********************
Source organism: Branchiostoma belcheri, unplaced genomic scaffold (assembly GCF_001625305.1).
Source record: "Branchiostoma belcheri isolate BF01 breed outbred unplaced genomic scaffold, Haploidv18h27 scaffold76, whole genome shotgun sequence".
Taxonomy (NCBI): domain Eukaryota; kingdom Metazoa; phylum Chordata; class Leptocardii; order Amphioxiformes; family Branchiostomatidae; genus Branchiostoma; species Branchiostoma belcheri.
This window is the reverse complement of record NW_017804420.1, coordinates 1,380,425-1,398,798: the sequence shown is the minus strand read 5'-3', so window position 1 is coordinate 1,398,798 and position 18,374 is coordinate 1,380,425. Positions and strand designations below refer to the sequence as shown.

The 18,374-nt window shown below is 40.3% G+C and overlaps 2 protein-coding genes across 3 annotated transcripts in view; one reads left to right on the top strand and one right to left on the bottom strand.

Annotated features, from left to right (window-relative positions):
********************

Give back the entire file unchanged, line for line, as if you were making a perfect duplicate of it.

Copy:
Source organism: Branchiostoma belcheri, unplaced genomic scaffold (assembly GCF_001625305.1).
Source record: "Branchiostoma belcheri isolate BF01 breed outbred unplaced genomic scaffold, Haploidv18h27 scaffold76, whole genome shotgun sequence".
Taxonomy (NCBI): domain Eukaryota; kingdom Metazoa; phylum Chordata; class Leptocardii; order Amphioxiformes; family Branchiostomatidae; genus Branchiostoma; species Branchiostoma belcheri.
This window is the reverse complement of record NW_017804420.1, coordinates 1,380,425-1,398,798: the sequence shown is the minus strand read 5'-3', so window position 1 is coordinate 1,398,798 and position 18,374 is coordinate 1,380,425. Positions and strand designations below refer to the sequence as shown.

The 18,374-nt window shown below is 40.3% G+C and overlaps 2 protein-coding genes across 3 annotated transcripts in view; one reads left to right on the top strand and one right to left on the bottom strand.

Annotated features, from left to right (window-relative positions):